Hoszowski A.,Zaklad Mikrobiologii Panstwowego Instytutu Weterynaryjnego |
Skarzynska M.,Zaklad Mikrobiologii Panstwowego Instytutu Weterynaryjnego |
Wasyl D.,Zaklad Mikrobiologii Panstwowego Instytutu Weterynaryjnego |
Zajac M.,Zaklad Mikrobiologii Panstwowego Instytutu Weterynaryjnego |
And 3 more authors.
Medycyna Weterynaryjna | Year: 2012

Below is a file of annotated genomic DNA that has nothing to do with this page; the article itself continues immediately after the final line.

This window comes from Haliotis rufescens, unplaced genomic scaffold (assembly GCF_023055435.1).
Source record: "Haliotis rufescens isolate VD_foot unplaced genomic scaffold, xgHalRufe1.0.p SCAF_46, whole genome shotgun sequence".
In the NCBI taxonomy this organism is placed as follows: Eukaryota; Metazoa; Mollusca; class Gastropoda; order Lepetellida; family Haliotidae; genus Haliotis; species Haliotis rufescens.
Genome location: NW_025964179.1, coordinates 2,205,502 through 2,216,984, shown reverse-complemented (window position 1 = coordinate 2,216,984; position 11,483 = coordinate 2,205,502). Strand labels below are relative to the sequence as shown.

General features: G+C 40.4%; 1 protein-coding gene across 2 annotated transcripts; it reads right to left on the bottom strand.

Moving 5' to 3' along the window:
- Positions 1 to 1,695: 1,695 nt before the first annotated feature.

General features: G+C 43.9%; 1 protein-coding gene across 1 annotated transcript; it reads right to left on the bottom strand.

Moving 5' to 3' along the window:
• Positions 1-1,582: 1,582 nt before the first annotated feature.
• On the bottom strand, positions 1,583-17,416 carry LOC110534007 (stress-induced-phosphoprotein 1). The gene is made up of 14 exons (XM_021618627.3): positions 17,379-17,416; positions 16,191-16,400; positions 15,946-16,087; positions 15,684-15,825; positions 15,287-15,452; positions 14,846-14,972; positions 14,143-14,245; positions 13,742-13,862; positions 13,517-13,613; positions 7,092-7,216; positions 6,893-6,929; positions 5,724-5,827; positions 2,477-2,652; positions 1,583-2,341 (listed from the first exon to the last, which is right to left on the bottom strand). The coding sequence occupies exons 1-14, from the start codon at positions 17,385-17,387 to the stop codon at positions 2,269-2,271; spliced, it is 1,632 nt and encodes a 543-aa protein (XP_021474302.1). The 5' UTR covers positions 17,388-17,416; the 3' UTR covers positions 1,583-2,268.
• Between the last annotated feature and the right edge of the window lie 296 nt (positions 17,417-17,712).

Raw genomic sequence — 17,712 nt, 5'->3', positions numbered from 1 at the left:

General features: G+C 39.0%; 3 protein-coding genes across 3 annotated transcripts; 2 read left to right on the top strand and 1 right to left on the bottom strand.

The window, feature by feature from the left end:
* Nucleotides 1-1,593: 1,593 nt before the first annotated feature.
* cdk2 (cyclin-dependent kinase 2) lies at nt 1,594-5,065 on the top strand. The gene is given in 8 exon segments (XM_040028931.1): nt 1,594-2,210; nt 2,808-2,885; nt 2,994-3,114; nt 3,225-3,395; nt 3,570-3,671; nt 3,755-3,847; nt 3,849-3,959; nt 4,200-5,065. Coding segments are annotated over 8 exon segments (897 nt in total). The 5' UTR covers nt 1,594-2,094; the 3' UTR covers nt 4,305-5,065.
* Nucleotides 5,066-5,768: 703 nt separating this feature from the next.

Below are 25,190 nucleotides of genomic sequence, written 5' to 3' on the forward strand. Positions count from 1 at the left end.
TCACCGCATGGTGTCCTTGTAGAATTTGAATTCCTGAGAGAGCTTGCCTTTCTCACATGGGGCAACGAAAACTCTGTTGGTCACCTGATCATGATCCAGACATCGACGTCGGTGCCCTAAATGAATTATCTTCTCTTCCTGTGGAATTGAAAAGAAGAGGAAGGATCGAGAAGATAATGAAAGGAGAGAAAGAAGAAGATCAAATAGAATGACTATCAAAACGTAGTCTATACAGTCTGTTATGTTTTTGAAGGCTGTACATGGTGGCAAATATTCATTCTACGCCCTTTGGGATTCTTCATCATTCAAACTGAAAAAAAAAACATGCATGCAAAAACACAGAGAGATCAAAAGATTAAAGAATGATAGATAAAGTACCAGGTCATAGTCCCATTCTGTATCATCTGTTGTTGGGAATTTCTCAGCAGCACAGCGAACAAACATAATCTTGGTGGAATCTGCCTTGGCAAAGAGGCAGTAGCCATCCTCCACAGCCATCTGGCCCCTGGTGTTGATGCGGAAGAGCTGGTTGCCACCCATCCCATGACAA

Data collection on the occurrence of Salmonella along the food chain is an important element of the implementation of Salmonella control programs in EU Member States. Consequently, it is possible to evaluate the current epidemiological situation and trends of infection over time, as well as identify the sources and routes of the pathogen's spread. The article presents the occurrence of Salmonella serovars in the years 2005-2010 in Poland and shows their epidemiological significance as a cause of infections in animals. Slide agglutination was used to identify Salmonella serovars of 5264 isolates originating from animals, foods, feeds, organic fertilizers and sewage sludge. A decrease in the occurrence of Salmonella Enteritidis and Salmonella Typhimurium in poultry was found, probably as a consequence of the implementation of national control programs in breeding flocks of Gallus gallus, laying hens, and broilers. Simultaneously, the epidemiological impact of other serovars, such as S. Mbandaka or S. Kentucky has increased. During the last six years Salmonella Typhimurium, Enteritidis and Derby were the most frequently found serovars in pigs. The swine-specific S. Choleraesuis as well as S. Bredeney, S. Goldcoast, S. Infantis, S. Hadar, S. Mbandaka and autoagglutinating isolates were found in less than 10% of investigated isolates. Serovars S. Typhimurium and S. Enteritidis were most prevalent in geese and ducks. Occurrence of the same Salmonella serovars in humans and animals and food might indicate their epidemiological links. There was no explicit domination of particular Salmonella serovars in isolates from feed and the environment of their production. Eight out of ten of the most prevalent Salmonella serovars for animals and humans were found in organic fertilizers and sewage sludge, which confirmed the crucial role of animal reservoirs in the circulation of this pathogen in nature. The presented epidemiological data might also be useful in laboratories for the selection of diagnostic sera for Salmonella identification and thus improve their work.